On January 1, 2018, California’s Assembly Bill 1701 (AB 1701) went into effect.
What does that mean for contractors? It means that they are now jointly responsible for their subcontractors’ failure to pay their workers. And that’s even if the general contractor has paid the subcontractor.
What Contractors Need to Know About AB 1701
Individual workers cannot bring a claim on their own behalf.
However, the Labor Commissioner may bring action against a contractor. (The silver lining: when the Labor Commissioner brings action, there are no punitive measures.)
Additionally, a third party (read: union) may bring a civil action if they were supposed to receive contributions or benefits payments.
A joint labor-management committee may also bring suit.
Upon a general contractor’s request, a subcontractor (along with any of their own lower tier subcontractors) must provide their payroll records.
What Contractors Can Do
AB 1701 does not prohibit a general contractor or sub of any tier from “establishing by contract or enforcing any otherwise lawful remedies against a subcontractor it hires for liability created by the nonpayment of wages, fringe or other benefit payments, or contributions by that subcontractor or by a subcontractor at any tier working under that subcontractor.” In other words, a contractor can include indemnification language regarding these claims.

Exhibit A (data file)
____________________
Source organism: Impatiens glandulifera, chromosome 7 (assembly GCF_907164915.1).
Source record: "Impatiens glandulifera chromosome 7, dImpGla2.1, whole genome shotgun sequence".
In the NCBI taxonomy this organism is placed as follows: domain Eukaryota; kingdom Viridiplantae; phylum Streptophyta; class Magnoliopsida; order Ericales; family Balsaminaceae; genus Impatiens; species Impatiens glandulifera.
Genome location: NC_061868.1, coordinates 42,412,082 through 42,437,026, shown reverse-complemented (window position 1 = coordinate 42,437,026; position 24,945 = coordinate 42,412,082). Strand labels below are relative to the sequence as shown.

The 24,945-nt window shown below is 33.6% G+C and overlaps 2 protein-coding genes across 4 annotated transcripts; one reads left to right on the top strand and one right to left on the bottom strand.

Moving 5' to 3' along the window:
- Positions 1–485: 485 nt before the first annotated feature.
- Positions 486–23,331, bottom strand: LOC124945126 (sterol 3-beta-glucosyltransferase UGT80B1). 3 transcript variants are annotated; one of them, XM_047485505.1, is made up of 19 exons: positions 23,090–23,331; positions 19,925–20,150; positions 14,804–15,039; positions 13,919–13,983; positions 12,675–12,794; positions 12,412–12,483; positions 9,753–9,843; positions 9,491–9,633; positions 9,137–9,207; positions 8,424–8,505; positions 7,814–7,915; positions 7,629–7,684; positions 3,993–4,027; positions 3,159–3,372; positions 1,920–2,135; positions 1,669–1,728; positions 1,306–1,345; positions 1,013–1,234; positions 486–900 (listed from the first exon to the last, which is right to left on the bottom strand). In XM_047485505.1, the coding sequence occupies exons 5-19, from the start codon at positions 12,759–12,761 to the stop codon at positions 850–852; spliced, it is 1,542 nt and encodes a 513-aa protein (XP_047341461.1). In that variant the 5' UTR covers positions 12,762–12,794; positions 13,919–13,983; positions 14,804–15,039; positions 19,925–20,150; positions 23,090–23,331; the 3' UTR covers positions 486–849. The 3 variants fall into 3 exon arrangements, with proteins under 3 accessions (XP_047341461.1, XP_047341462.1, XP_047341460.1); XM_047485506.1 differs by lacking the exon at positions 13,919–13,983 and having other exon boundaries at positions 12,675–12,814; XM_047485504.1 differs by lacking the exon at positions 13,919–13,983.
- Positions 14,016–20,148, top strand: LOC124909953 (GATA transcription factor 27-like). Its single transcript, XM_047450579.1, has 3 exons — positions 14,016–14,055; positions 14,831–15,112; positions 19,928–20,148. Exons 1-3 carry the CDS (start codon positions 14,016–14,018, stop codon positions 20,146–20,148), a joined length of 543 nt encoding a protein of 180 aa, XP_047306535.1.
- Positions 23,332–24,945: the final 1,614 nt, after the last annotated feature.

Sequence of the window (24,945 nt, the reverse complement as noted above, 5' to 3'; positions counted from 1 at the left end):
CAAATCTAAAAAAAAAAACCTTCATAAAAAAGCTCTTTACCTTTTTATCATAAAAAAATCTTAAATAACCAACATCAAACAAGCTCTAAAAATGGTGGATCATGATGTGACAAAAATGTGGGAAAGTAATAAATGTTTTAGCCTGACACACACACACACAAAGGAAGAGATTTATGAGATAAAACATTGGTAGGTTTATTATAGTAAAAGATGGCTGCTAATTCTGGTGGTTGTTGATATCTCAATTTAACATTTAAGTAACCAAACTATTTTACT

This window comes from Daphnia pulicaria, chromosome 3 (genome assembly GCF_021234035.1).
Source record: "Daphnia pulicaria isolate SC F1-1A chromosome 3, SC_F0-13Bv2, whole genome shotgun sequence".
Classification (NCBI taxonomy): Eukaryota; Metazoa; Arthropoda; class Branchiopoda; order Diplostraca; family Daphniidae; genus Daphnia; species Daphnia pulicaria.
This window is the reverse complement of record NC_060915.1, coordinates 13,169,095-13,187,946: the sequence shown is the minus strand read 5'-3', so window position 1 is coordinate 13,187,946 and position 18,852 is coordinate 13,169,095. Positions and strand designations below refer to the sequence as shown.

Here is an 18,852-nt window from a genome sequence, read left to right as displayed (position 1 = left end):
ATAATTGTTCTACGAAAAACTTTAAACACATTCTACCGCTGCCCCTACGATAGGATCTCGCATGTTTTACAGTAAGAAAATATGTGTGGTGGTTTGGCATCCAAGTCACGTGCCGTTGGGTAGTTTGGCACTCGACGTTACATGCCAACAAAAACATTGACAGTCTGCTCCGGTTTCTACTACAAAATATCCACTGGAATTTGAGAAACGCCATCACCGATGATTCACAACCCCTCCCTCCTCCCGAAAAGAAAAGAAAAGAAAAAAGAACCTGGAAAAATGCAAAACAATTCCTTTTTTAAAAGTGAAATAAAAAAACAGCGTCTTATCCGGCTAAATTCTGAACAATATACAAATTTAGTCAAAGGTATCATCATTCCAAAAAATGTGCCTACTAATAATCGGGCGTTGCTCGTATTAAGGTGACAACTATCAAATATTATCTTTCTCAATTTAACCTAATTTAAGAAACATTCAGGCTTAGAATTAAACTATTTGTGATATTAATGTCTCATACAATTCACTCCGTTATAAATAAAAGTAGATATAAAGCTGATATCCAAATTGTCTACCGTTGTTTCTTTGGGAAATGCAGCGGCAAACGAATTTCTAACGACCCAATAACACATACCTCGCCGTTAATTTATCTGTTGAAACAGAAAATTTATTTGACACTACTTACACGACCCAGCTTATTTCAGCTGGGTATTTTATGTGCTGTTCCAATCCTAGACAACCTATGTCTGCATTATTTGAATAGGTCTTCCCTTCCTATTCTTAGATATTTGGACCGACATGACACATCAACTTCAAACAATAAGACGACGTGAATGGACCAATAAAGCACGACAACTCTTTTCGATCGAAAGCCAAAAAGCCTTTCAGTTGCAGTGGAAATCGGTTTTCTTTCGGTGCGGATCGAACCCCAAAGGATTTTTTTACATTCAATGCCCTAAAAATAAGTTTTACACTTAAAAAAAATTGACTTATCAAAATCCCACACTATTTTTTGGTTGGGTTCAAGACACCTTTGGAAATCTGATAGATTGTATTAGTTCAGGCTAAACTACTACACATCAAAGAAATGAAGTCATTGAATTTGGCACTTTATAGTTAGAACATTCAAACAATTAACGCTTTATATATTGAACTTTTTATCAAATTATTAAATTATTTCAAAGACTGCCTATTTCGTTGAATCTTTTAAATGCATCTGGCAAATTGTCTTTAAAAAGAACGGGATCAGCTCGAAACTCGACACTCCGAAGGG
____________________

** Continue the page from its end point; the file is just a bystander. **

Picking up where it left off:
Contractors should require subcontractors to provide a payment bond and/ or letter of credit. This can help satisfy claims made against the general contractor under AB 1701.
This bill has many detractors—but it’s Golden State law now. Contractors should focus on hiring reputable subcontractors. It’s also important to strengthen contracts to establish as much protection as possible.
Questions about bonding for subs? Just give us a call: we can help.
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